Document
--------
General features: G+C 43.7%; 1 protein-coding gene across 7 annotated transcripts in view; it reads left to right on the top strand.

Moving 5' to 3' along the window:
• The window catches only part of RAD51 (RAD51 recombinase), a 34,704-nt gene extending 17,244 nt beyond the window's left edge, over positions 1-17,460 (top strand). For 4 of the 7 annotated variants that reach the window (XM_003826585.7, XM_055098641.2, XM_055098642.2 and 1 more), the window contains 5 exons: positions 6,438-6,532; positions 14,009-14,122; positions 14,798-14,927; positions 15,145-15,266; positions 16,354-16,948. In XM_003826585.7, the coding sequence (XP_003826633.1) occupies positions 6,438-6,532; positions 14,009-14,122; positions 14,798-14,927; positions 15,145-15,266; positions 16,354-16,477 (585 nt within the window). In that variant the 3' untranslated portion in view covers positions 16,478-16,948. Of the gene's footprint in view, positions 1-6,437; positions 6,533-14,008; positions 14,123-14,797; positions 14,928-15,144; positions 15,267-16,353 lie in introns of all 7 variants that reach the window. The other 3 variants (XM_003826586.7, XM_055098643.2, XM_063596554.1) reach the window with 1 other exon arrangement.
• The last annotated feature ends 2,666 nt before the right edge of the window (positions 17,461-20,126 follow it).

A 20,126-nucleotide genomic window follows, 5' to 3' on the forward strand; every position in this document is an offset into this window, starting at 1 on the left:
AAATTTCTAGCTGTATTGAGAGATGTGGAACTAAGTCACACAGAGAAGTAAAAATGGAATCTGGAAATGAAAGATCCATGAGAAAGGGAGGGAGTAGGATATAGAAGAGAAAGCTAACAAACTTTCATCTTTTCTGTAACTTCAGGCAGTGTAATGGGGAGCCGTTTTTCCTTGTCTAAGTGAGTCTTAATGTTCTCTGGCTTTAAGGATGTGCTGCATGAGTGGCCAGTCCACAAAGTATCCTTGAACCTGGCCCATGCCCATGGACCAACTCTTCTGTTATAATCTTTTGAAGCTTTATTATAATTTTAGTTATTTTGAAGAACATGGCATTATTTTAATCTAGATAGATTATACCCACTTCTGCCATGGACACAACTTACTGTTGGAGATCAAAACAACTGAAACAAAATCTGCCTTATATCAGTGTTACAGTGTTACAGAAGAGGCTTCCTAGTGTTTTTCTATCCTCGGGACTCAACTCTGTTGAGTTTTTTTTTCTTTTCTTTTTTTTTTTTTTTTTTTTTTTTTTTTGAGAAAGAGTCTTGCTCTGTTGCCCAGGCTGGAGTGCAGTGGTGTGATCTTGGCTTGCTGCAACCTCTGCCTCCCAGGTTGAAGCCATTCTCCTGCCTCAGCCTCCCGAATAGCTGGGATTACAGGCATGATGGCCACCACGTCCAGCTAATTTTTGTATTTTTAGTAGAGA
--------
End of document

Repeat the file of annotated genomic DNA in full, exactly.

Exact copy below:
General features: G+C 43.7%; 1 protein-coding gene across 7 annotated transcripts in view; it reads left to right on the top strand.

Moving 5' to 3' along the window:
• The window catches only part of RAD51 (RAD51 recombinase), a 34,704-nt gene extending 17,244 nt beyond the window's left edge, over positions 1-17,460 (top strand). For 4 of the 7 annotated variants that reach the window (XM_003826585.7, XM_055098641.2, XM_055098642.2 and 1 more), the window contains 5 exons: positions 6,438-6,532; positions 14,009-14,122; positions 14,798-14,927; positions 15,145-15,266; positions 16,354-16,948. In XM_003826585.7, the coding sequence (XP_003826633.1) occupies positions 6,438-6,532; positions 14,009-14,122; positions 14,798-14,927; positions 15,145-15,266; positions 16,354-16,477 (585 nt within the window). In that variant the 3' untranslated portion in view covers positions 16,478-16,948. Of the gene's footprint in view, positions 1-6,437; positions 6,533-14,008; positions 14,123-14,797; positions 14,928-15,144; positions 15,267-16,353 lie in introns of all 7 variants that reach the window. The other 3 variants (XM_003826586.7, XM_055098643.2, XM_063596554.1) reach the window with 1 other exon arrangement.
• The last annotated feature ends 2,666 nt before the right edge of the window (positions 17,461-20,126 follow it).

A 20,126-nucleotide genomic window follows, 5' to 3' on the forward strand; every position in this document is an offset into this window, starting at 1 on the left:
AAATTTCTAGCTGTATTGAGAGATGTGGAACTAAGTCACACAGAGAAGTAAAAATGGAATCTGGAAATGAAAGATCCATGAGAAAGGGAGGGAGTAGGATATAGAAGAGAAAGCTAACAAACTTTCATCTTTTCTGTAACTTCAGGCAGTGTAATGGGGAGCCGTTTTTCCTTGTCTAAGTGAGTCTTAATGTTCTCTGGCTTTAAGGATGTGCTGCATGAGTGGCCAGTCCACAAAGTATCCTTGAACCTGGCCCATGCCCATGGACCAACTCTTCTGTTATAATCTTTTGAAGCTTTATTATAATTTTAGTTATTTTGAAGAACATGGCATTATTTTAATCTAGATAGATTATACCCACTTCTGCCATGGACACAACTTACTGTTGGAGATCAAAACAACTGAAACAAAATCTGCCTTATATCAGTGTTACAGTGTTACAGAAGAGGCTTCCTAGTGTTTTTCTATCCTCGGGACTCAACTCTGTTGAGTTTTTTTTTCTTTTCTTTTTTTTTTTTTTTTTTTTTTTTTTTTGAGAAAGAGTCTTGCTCTGTTGCCCAGGCTGGAGTGCAGTGGTGTGATCTTGGCTTGCTGCAACCTCTGCCTCCCAGGTTGAAGCCATTCTCCTGCCTCAGCCTCCCGAATAGCTGGGATTACAGGCATGATGGCCACCACGTCCAGCTAATTTTTGTATTTTTAGTAGAGA